This is the second post in our NLP in Healthcare blog series. Read the announcement here - [New Series] Introducing our NLP in Healthcare blog series
As AI leaders consider what medical datasets can support their AI projects, medical text offers a rich source of information, if it can be accessed and annotated accurately. Below are 9 of the most common types of medical text we see being leveraged by AI leaders in the medical and life sciences.
Most common types of medical text datasets for NLP projects
- Direct-to-patient communication - When the pandemic made in-person healthcare visits dangerous, the digital front door to healthcare blew open. Patients and providers accelerated their use of many text-based communication tools, such as SMS, chatbots, chat in video conferencing, email, digital forms, and other virtual care tools. Some of these text-based programs even saved lives, bringing only the right patients into the hospital at the right time to get the care they need. These new sources of medical text offer both inspiration for new care programs, as well as new sources of text for NLP.
- Electronic Health Record (EHR) - Clinical notes written by providers summarizing each patient interaction have long been the source of truth that provides a record of what care has been delivered and should be reimbursed, and informs what a patient’s care plan will be going forward. With more than 75% of healthcare institutions now having some EHR in place, the structured text and unstructured clinical notes it houses are ideal text data sources for NLP projects.
- Insurance claims - When we think of insurance, we often think of health insurance - the insurance that covers everything from routine doctor's visits, to unplanned diagnoses, to pregnancy care. However, many other types of insurance cover injury and bodily harm - such as dental, auto, property, and life insurance, as well as workers compensation, general and product liability, and disability insurance. Whenever a situation arises that causes injury or bodily harm, and this situation is covered by one of these types of insurance, the affected groups must file insurance claims summarizing the situation for the relevant insurance companies to review. Much of these insurance claims are text-based.
- Prescriptions - 66% of adults in the US take prescription drugs and each of those prescriptions has both free text directions written by the clinician prescribing the medication, and instructions written by the pharmacist filling the prescription. Most of this text is managed and shared in ePrescription software.
- Transcripts of patient engagements - While more and more healthcare is being delivered asynchronously, the lion's share of care is still delivered face to face - both virtually and in person. As a result, medical transcription is a large and growing source of medical text. Some of this transcription is completely machine generated, some has a human in the loop, and others are still completed by professional human transcriptionists.
- Pathology and radiology reports - Pathology reports are requested whenever a tissue requires testing in a lab, i.e. a blood test, or a tumor biopsy. While we often think of imaging when we think of pathology and radiology, these reports also contain written descriptions. For example, a pathology report contains a gross description, microscopic description, and diagnosis section, and may also have disease-specific or open comment sections, all of which are written by the pathologist.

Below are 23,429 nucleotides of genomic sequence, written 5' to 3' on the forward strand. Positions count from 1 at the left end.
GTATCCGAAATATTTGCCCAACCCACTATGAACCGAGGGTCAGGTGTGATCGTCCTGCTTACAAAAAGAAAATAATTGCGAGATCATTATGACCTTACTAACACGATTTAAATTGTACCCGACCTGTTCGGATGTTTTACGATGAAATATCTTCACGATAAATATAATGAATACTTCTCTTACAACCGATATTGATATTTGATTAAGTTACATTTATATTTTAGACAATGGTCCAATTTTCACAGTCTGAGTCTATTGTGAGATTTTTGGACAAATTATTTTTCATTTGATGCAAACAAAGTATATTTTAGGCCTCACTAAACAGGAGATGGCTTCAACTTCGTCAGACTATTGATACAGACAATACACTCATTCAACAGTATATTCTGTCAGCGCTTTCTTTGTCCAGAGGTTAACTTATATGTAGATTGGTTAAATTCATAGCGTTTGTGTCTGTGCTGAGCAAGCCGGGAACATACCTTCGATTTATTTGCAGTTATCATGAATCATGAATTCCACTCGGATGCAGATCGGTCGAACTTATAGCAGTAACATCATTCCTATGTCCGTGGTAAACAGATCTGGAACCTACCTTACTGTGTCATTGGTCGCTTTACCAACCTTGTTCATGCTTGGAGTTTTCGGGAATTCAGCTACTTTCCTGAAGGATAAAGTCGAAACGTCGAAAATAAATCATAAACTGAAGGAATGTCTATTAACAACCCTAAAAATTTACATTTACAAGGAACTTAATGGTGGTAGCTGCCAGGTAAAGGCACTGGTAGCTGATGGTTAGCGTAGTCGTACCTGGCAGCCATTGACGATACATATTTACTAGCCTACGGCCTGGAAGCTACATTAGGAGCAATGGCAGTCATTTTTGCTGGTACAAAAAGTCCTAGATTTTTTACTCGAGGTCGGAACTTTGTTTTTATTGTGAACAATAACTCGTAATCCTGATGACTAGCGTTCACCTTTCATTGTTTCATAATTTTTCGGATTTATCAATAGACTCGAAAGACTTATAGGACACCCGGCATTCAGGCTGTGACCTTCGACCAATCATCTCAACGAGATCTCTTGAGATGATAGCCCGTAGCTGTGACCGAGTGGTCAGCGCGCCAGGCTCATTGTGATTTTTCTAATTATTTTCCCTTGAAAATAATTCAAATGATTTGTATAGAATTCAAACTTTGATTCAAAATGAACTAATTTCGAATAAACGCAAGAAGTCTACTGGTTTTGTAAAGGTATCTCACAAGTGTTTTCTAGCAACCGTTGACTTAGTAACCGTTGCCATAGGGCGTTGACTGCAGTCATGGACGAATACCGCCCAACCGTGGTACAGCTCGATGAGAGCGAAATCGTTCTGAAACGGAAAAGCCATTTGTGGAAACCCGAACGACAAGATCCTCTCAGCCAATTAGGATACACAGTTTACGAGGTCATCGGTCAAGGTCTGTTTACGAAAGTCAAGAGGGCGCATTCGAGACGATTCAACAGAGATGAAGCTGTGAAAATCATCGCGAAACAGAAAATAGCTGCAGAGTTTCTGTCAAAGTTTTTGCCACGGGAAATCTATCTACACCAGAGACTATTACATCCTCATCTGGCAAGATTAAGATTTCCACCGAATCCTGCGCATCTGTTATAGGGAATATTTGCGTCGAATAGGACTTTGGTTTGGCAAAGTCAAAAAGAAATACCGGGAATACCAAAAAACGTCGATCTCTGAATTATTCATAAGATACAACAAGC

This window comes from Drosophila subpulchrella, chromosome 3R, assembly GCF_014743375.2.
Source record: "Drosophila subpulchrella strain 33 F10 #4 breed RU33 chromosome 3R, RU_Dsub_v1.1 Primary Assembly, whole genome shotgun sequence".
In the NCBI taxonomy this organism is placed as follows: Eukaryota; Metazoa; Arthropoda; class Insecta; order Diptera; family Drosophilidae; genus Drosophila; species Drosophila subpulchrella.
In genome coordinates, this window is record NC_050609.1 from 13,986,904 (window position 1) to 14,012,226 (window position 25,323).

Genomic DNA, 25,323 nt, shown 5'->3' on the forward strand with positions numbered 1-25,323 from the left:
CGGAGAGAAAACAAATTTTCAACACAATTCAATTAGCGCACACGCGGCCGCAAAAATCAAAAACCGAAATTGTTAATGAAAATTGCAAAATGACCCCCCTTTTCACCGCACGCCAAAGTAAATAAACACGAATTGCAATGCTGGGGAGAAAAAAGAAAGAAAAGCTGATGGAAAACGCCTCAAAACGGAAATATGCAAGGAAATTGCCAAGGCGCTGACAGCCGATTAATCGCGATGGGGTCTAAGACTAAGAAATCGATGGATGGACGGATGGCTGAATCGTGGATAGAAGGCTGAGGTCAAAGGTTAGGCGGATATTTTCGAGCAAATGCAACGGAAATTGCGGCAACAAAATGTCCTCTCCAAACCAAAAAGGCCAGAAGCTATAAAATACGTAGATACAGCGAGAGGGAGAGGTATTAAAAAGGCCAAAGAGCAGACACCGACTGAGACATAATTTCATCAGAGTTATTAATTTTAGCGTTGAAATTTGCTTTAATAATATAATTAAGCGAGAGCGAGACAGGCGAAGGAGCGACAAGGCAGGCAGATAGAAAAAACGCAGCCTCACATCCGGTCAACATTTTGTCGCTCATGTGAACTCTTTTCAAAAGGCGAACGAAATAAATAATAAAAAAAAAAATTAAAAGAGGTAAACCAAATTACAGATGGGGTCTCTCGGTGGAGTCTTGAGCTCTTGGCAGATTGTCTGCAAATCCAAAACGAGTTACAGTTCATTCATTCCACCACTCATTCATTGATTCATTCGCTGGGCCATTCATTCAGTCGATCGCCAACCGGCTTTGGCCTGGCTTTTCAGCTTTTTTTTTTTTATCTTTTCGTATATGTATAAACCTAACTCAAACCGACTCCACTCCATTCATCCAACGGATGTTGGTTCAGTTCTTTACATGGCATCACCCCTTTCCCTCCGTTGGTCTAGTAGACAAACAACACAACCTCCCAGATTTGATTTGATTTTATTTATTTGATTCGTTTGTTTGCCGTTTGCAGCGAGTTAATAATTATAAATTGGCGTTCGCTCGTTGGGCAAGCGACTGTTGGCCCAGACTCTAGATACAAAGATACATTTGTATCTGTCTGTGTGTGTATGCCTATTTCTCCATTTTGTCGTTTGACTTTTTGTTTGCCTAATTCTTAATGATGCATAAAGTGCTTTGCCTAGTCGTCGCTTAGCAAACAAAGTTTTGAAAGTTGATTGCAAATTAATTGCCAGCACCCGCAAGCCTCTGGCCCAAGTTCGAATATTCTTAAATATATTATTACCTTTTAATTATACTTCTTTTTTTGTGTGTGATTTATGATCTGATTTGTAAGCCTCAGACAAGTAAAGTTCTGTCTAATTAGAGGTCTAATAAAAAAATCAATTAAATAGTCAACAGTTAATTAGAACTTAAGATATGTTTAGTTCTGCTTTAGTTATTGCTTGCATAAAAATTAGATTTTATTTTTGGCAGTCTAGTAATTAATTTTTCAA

- In-product user-generated content - As direct-to-consumer health and wellness applications continue to meet many consumer health needs, more and more health information is shared in 1-to-many in-product user discussion groups, 1-1 chats between users and company representatives, user initiated in-product search, and in-product feedback and ratings portals. All this user-generated content is provided as text.
- Scientific studies - In the biomedical field alone, more than 1 million papers are published in the PubMed database annually — about two papers per minute. On top of this publicly available research, academic institutions and other funders of scientific research - primarily pharmaceutical companies - have a stable of unpublished intellectual property they own and manage, some of which is text based. Pharmaceutical companies are transforming this biomedical text data into a knowledge graph of biological, chemical, and medical concepts, and leveraging NLP to infer connections for downstream experimental validation led by their R&D teams.
- Social media and public forums - As many as 29% of consumers turn to Google and other search engines for reliable health information, whether to evaluate treatment options, or to understand medication side effects, while many others share health information on social networking sites, and participate in online health-related support groups. Search queries, activity on social media and public patient support groups are large and growing sources of text for NLP projects.
All of these sources of medical text are being leveraged for interesting NLP development in healthcare, and could be helpful sources of information for your next project as well. We’ll share some of our favorite companies leveraging these medical text data sets in our final blog in the series.
Learn more here about how Centaur Labs can support your medical text annotation needs, so you can label faster, and get your AI to market faster where it can impact patient outcomes.
NLP in healthcare blog series
- [New Series] Introducing our NLP in Healthcare blog series
- 9 most common types of medical text data
- Coming soon - 5 types of medical text annotation
- Coming soon - 8 best practices for annotating medical text
- Coming soon - 12 impressive healthcare companies leveraging medical text for AI